Critics dub "Zoolander 2" not worth the 15-year wait

Derek Zoolander and Hansel walk the runway at the Valentino Fashion Show during Paris Fashion Week at Espace Ephemere Tuileries on March 10, 2015 in Paris.

ZOOLANDER 2 will open in theaters in the U.S. on Feb. 12, 2016.

Pascal Le Segretain/Getty Images For Paramount Pictures

The sequel to 2001's "Zoolander" follows former top male model Derek Zoolander (Ben Stiller), now a recluse since a catastrophe that took his wife's life and destroyed his Center for Kids Who Can't Read Good and Who Wanna Learn to Do Other Stuff Good Too.

He's re-teamed with best friend/rival Hansel (Owen Wilson) and summoned to walk in a fashion show in Rome, where they end up embroiled in an investigation into an organization that's knocking off celebrities like Justin Bieber.

But apparently all of those different parts don't add up to a satisfying whole. At the Los Angeles Times, Kenneth Turan finds the waiting game for a sequel to be one of diminishing returns.

"With its four credited writers, a plot that really doesn't exist and an on-again, off-again gestation period that lasted more than a decade, 'Zoolander 2' defines haphazard," Turan wrote. "You may smile at times, but not as often as you'd like."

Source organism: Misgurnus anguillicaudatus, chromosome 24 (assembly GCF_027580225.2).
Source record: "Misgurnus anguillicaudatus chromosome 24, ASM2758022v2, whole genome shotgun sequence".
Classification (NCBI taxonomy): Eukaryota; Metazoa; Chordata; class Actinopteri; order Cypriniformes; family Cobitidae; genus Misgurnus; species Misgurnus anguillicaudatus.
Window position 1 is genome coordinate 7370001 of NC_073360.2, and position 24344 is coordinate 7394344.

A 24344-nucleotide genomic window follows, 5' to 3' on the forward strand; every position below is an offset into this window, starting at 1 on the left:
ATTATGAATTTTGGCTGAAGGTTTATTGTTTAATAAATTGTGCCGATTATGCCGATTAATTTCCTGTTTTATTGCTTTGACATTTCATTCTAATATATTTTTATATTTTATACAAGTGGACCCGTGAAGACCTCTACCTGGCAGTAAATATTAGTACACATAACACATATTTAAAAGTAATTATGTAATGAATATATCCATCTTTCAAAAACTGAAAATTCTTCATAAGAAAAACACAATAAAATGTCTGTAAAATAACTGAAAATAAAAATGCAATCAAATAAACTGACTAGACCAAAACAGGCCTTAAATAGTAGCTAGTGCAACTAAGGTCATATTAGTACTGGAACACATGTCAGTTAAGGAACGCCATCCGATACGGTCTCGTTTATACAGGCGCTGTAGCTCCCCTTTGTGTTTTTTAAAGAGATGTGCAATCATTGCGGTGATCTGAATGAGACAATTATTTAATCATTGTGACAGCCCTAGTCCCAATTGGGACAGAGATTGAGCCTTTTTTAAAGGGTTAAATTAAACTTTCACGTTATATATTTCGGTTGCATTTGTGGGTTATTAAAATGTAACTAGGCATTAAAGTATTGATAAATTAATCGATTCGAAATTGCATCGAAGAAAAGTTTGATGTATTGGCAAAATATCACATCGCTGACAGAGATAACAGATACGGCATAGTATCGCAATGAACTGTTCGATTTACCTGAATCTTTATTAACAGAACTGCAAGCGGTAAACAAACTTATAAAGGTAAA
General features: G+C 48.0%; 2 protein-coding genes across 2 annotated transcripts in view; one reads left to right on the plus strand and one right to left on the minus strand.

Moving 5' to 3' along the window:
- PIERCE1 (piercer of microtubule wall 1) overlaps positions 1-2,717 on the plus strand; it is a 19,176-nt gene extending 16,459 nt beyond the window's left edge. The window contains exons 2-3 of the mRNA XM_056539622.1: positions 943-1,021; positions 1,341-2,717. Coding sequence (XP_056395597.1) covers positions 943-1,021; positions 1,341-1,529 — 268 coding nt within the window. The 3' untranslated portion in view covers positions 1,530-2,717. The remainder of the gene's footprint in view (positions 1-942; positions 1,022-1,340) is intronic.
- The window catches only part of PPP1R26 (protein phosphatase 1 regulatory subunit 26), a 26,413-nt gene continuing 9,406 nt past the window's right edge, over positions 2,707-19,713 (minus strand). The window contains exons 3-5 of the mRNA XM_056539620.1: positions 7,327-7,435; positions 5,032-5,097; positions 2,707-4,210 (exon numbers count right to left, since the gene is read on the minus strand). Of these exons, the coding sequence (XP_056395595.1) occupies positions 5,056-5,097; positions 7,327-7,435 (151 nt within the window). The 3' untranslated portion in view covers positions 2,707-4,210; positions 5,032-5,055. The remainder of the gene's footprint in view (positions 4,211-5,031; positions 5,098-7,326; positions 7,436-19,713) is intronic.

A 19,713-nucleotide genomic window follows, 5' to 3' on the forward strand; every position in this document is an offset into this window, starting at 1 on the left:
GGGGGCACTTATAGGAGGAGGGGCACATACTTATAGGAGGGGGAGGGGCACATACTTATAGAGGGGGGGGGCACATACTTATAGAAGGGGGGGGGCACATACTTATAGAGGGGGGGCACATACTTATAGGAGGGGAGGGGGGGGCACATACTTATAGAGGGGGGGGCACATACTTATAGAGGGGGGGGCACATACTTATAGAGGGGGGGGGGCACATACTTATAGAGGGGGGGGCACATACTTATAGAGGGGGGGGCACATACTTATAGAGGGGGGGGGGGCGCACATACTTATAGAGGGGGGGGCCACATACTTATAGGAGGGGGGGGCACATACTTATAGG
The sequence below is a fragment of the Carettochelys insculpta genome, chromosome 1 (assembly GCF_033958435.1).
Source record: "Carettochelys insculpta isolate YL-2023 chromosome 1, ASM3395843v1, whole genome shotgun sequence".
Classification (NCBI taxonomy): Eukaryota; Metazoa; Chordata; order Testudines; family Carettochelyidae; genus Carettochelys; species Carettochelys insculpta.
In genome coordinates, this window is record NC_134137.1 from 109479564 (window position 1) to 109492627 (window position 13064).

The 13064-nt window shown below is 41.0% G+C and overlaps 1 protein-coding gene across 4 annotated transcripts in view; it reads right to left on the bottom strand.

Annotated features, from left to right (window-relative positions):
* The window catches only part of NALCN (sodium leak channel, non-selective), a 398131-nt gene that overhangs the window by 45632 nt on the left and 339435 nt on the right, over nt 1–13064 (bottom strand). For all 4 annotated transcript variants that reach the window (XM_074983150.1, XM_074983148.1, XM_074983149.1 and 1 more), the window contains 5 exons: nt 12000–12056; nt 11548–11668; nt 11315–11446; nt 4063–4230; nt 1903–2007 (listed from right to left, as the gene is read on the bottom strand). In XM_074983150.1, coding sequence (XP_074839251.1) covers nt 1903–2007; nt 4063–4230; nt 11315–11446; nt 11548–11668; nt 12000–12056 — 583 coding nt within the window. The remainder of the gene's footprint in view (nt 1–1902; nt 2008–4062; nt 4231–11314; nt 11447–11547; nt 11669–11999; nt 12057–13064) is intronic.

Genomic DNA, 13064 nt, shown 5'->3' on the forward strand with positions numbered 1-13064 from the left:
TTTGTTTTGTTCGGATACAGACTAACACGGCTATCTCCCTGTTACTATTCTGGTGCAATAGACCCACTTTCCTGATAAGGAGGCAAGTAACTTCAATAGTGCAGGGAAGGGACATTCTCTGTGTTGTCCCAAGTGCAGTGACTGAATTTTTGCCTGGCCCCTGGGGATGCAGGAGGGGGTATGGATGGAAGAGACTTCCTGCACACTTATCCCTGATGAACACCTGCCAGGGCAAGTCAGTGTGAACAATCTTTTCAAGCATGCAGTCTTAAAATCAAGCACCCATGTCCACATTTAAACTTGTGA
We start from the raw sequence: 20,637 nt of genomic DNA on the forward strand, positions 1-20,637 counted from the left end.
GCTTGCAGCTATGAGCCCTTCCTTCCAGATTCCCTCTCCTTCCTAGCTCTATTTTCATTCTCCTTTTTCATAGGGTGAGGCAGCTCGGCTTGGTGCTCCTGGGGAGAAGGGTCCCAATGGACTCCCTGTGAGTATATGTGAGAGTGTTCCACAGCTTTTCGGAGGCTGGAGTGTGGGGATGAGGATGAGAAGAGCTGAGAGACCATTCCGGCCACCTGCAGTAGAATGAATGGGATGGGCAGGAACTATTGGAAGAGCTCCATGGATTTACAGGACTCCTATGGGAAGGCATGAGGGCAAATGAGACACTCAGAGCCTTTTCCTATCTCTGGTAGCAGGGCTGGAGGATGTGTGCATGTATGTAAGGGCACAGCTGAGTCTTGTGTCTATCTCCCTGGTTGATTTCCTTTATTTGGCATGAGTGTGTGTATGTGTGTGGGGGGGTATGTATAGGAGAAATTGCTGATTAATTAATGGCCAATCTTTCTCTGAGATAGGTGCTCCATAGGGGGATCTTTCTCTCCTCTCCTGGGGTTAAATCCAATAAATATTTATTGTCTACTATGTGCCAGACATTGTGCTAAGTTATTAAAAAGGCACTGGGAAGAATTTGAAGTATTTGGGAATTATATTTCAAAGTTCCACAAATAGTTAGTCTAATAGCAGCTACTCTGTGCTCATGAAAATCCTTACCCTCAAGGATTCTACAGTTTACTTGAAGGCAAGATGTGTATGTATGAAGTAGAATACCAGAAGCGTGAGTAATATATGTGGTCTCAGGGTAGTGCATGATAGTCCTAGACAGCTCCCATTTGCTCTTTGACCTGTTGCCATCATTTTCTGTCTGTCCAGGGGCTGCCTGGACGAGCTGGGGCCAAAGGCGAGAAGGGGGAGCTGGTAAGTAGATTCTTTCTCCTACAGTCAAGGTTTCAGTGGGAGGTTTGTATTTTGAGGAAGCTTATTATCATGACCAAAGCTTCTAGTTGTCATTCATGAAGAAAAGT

L.A. Times review

Alonso Duralde at The Wrap writes off the effort as "a cavalcade of gags that fall flat and cameo appearances that are more impressive on a look-who-they-got scale than for inspiring any mirth," warning that "the fun disappears from this film around the same time Billy Zane does."

The Wrap review

At Slate, David Ehrlich laments that a film that opens with the murder of Justin Bieber shouldn't be this bad. But ultimately, he argues, the fault lies in a lack of clear plotting.

"Much like its namesake, 'Zoolander 2' spends so much time looking in the mirror that it ultimately loses any sense of its surroundings," he writes. "Stiller's film quickly disintegrates into a desperate parade of one-note fashion gags, numbing set pieces, and random celebrity cameos."

Slate review

The Boston Herald's James Verniere had this say: "I'm afraid I just didn't care." Ouch.

Boston Herald review

It's not all bad news, though. Rolling Stone's Peter Travers was apparently won over by the film's "loopy, lunatic charm," though he does caution that the "results are scattershot." As praise goes, that's pretty faint.

Rolling Stone review